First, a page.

However, a week or two passes and my cupboards are bare. What to do? I devise a plan. I will do my usual shop and at the check-out when the ask, 'would you like some help with your packing?' I will say 'yes please' and stand back and let them get on with it. So, I whizz lightheartedly up and down the aisles, filling my trolley with the the usual goods and a few treats as my buoyant mood rockets. Finally, at the check-out - this time a bearded late-middle aged man asks me the question, 'would I like help with my packing?' I smile radiantly and say, 'yes please'. I hand him my assortment of carrier bags and stand back. My bags will be nicely packed and I will leave the supermarket unfrazzled. Well, my dear reader, of course you know that is not the case at all. My check-out man was rather surprised to find he was left to get on with it and maybe not too overjoyed at the prospect of all that packing. So instead of running my purchases through the magic eye and hurling them down the runway at me, he hurled them willy-nilly into my bags instead. Once again I leave the supermarket vowing never to return.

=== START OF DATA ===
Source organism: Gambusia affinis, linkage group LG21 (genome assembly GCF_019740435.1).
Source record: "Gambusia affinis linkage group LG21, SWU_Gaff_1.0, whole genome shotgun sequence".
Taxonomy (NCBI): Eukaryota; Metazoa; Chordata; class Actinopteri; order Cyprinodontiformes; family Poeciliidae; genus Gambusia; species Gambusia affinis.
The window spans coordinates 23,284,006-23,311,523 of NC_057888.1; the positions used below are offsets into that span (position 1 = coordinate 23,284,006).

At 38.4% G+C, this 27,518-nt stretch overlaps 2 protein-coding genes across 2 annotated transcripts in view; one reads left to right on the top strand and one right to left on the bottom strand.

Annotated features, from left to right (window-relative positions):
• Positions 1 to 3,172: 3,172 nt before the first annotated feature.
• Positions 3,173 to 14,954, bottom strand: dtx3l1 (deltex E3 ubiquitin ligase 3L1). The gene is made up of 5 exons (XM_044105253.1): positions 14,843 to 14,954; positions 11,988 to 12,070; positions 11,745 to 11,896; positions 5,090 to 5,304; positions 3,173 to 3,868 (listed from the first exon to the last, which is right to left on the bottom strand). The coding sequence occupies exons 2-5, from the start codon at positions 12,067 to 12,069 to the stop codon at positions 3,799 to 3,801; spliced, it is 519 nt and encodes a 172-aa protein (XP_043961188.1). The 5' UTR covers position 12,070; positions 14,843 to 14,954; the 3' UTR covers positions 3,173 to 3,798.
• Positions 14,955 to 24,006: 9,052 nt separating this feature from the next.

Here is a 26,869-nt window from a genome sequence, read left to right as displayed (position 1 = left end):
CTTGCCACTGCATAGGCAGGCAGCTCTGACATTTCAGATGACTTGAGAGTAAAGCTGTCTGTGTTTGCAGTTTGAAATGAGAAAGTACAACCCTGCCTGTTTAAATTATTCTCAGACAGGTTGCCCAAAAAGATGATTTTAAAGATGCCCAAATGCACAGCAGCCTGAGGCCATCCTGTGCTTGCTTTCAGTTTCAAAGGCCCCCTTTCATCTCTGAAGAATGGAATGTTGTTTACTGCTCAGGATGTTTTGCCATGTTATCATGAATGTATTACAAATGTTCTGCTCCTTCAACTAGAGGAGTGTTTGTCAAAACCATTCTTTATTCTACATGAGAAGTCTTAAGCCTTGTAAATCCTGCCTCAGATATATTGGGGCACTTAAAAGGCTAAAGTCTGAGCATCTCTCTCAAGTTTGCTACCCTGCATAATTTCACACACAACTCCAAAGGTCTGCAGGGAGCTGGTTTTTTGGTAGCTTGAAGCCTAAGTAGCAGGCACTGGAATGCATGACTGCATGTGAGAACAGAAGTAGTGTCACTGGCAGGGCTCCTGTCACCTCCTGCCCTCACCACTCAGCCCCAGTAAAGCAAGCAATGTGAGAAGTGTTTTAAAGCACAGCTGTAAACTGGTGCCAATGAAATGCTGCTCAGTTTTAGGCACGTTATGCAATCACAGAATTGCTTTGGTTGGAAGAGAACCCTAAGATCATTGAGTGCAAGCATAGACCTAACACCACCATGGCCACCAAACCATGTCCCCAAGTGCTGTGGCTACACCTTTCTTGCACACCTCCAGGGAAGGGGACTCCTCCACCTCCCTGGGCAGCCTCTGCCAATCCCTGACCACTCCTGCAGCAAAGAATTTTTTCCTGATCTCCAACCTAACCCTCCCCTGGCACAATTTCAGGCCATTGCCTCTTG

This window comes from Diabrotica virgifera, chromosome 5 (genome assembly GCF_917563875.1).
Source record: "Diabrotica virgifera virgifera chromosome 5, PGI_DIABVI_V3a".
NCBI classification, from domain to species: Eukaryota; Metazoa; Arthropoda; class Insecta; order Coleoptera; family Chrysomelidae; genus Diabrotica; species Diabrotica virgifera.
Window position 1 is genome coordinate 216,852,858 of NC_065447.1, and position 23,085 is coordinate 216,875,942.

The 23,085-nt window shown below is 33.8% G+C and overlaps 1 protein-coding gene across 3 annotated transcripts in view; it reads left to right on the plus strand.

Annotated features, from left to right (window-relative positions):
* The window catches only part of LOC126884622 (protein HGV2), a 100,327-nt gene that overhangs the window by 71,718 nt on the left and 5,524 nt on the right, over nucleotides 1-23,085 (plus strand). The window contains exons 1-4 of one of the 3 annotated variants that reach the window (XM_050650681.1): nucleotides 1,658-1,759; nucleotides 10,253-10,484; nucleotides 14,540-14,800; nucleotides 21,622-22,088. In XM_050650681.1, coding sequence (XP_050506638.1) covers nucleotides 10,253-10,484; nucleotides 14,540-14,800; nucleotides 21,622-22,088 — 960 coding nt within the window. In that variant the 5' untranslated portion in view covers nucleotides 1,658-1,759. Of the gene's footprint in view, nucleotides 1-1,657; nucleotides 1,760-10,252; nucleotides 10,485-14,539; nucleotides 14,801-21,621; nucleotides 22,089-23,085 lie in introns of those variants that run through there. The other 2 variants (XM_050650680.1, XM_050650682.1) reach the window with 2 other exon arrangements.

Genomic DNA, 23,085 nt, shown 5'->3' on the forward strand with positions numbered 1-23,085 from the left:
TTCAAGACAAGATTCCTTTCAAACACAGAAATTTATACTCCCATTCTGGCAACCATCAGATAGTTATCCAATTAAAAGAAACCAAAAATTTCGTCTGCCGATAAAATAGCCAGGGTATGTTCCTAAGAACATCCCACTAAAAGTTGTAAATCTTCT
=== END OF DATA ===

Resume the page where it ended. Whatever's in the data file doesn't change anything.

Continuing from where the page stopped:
Time passes and we eat the cupboards bare again. It is time to shop. I have been musing on the situation and have decided to cirumnavigate the check-out problem by using the self check-outs. Genius. Why didn't I think of it before? I can pack at my own pace and everything will be placed to my liking. Once more I trip around the emporium, shopping with gay abandon. Spouse will eat like a king this week. At the self check-out terminal I offload my goods on to the belt and begin to pass them over the scanner and carefully place them in my opened shopping bags in the trolley. It's a slow process as I am not used to it, but at least I am not getting hot, frazzled and flustered by check-out staff. That is until a Supervisor comes along to 'assist' me. It appears I'm not going fast enough and she needs to get me though more quickly!!!!!!! The 'beeps' get faster and the shopping bags are rapidly filled - in no particular order as you can imagine.
So, Plan B failed. I leave the supermarket in my usual state of rage, shaking my fist and shouting 'they should all get their money back.' Where from? Charm School. Grrrrr.....